1. Stress can cause early delivery & low birth weight.
The future baby’s well-being is the ultimate concern that accompanies every expectant mother, and these worries can turn into real stress. Paradoxically, the first thing you need to do to have a healthy baby is calm down. Ann Borders, an obstetrician-gynecologist at Evanston Hospital, says that the inability to cope with stressful situations contributes to early delivery and low birth weight.
Stress increases the production of a corticotropin-releasing hormone (or CRH). In mothers-to-be, CRH influences the length of a pregnancy and the fetal maturation. The higher the CRH level, the sooner the labor day comes.
The surprising thing is, it’s the first trimester that matters the most. We used to think that to prevent premature birth, expectant mothers should mostly avoid during the last trimester. In reality, it’s quite the opposite. The pre-term delivery is provoked by an early rise of CRH, caused by stress experienced during the first weeks of pregnancy.
2. It influences the baby’s IQ and brain development.
Scientists have found that high cortisol levels can lower a child’s IQ. Normally, the placenta produces enzymes that break down cortisol, but it cannot cope well enough if the stress is too intense or too prolonged.
They have also confirmed that stress experienced during pregnancy may have an effect on the baby’s brain development. In particular, a study conducted by a Wayne State University team found that maternal stress influences brain connectivity and the organization of neural functional systems, making it less efficient.
These new technologies have also allowed researchers to understand that our brain doesn’t develop from the simplest to the most complicated systems. It turns out that the cerebellum, the stress-response center is one of the first things to develop, making the fetus sensitive to a mother’s stress from the very beginning.
3. It can provoke sleep issues.
Surprisingly, the mother’s mood influences not only fetal development but also sleep. A 2007 study discovered that the expectant mother’s stress influences the baby’s sleep time.
The scientists examined babies ages 6, 18, and 30 months, measuring their sleep time and how often they wake up during the night. It turns out that children whose mothers experienced anxiety during their pregnancy period had sleep issues at 18 and 30 months. This happens because of cortisol that goes through the placenta and affects the brain area that is responsible for the baby’s circadian rhythm.
4. Pregnancy stress may cause problems with the baby’s health.
A 2011 study has confirmed that maternal stress influences a child’s health in general. The results showed a higher risk of an early infection and mental disorders in children who suffered from stress in the womb. There are also other problems, like eye, ear, digestive, respiratory, skin, musculoskeletal, circulatory, and genitourinary diseases. It can also contribute to a child’s development of allergies and asthma.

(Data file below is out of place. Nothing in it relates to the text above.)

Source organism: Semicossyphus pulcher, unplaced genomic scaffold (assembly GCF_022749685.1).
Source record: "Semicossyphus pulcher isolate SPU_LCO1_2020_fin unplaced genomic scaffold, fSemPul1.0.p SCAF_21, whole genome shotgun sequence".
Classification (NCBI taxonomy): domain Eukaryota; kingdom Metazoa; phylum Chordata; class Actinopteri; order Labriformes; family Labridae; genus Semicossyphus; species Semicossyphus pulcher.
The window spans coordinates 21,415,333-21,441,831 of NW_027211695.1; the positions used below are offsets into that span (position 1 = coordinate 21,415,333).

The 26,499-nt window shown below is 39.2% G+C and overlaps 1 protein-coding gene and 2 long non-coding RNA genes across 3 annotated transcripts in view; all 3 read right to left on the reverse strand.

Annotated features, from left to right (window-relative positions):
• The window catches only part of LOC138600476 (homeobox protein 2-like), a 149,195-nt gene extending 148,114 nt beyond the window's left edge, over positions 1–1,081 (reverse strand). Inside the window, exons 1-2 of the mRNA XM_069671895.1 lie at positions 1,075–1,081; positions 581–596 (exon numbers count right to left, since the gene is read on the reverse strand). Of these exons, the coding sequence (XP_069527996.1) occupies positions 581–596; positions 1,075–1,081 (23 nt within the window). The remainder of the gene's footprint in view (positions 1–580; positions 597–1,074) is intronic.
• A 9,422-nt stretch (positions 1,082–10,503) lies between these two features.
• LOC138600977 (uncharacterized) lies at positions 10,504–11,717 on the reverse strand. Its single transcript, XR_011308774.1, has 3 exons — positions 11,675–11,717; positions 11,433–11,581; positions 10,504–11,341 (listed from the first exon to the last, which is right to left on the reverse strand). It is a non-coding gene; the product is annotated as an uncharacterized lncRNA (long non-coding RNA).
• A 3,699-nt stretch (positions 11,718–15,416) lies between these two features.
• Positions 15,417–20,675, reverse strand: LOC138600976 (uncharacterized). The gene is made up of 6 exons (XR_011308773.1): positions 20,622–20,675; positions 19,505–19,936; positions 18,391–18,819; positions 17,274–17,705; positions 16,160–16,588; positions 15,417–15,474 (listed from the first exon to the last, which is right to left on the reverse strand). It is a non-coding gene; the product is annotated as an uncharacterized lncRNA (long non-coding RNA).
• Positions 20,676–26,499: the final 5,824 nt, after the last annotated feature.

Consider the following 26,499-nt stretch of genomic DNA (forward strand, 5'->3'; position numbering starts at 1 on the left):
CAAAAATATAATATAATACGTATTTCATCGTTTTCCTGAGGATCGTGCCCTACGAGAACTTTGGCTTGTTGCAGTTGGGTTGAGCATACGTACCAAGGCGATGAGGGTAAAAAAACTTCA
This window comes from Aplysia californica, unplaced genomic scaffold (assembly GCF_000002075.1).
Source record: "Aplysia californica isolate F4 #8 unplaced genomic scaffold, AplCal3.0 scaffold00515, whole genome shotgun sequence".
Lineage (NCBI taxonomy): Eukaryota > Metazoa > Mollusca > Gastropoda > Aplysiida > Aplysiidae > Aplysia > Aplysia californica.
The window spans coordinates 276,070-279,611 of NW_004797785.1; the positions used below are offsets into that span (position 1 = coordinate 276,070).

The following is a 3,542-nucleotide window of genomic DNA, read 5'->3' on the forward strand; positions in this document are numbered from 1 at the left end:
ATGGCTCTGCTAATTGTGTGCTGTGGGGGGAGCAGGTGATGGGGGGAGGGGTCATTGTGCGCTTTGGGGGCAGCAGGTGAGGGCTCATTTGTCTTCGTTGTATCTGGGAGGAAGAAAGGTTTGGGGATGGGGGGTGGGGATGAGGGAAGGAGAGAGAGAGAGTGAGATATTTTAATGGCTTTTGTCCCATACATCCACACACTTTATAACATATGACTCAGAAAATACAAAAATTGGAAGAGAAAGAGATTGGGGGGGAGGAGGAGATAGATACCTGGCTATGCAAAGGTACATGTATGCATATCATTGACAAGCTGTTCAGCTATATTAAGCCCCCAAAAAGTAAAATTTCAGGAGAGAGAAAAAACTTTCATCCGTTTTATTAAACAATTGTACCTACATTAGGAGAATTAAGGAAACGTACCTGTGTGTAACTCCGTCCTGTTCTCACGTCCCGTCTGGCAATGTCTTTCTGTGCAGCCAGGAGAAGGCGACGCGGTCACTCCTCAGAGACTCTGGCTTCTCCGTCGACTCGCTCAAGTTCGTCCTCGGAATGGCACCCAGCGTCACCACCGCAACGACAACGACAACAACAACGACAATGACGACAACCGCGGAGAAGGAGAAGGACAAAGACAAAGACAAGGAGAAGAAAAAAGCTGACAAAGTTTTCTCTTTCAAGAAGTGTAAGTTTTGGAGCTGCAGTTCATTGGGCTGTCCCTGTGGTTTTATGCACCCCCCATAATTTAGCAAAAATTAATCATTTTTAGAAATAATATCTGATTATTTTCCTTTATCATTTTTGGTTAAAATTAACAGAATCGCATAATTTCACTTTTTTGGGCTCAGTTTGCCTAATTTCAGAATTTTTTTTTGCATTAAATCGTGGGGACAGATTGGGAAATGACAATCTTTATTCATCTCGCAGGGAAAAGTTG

A link was also found between stress and attention deficit hyperactivity disorder, or ADHD. The influence of stress, in this case, turned out to be stronger than that of a smoking pregnant mother.
5. It elevates the child’s fear and anxiety levels.
Dr. Elysia Davis from the University of Denver says that a high cortisol level in a pregnant woman makes a child more prone to feeling stress in the future. This shows up almost immediately when the newborn’s blood is drawn by the hospital. These babies show a more intense stress response.
As toddlers, they experience fear when exposed to simple challenges like seeing a stranger entering a room or having a ball rolled toward them. Normally, a kid would joyfully join in the game, but these children freeze or run to their moms to feel safe again.
Mothers also noticed that these children show a more intense level of anxiety at preschool and school age and are more afraid of going to school.
Not all stress is the same.
After reading all this information, you may want to avoid even the slightest stressful situation, hide from the world, and practice meditation day and night, but hey, leave that bubble alone!
Research shows that short-term stress doesn’t harm the baby. To know this, they measured the cortisol levels in expectant mothers’ saliva and the amniotic fluid after a stressful event, and found that short-term stress didn’t influence the fetus at all.
Long-term stress, on the other hand, does lead to an increase in CRH levels in the amniotic fluid, elevating the risk of the consequences described above.
How to deal with stress:
Fortunately, stress isn’t something you can’t cope with. There’s always a way to keep it at bay. Here’s what you can do:
The effect of stress can be reversed.
The research conducted on prairie voles, whose behavior and reactions are similar to humans, showed that stress may be beneficial if the baby has a supportive environment after birth. The cortisol rise the fetus experiences in the womb may promote developmental plasticity. Those subjects who experienced a high-quality of care after birth showed no signs of elevated anxiety.
Another study also showed that love and the strong bond created between a mother and her child was able to reverse the impact of stress experienced in the womb, even in terms of babies’ cognitive development.
Well, what else can we say: don’t worry too much! Your love and support is the main thing your baby needs. Talk to your belly bump, stroke it, sing songs to it — help your body send the fetus signs of your love and care.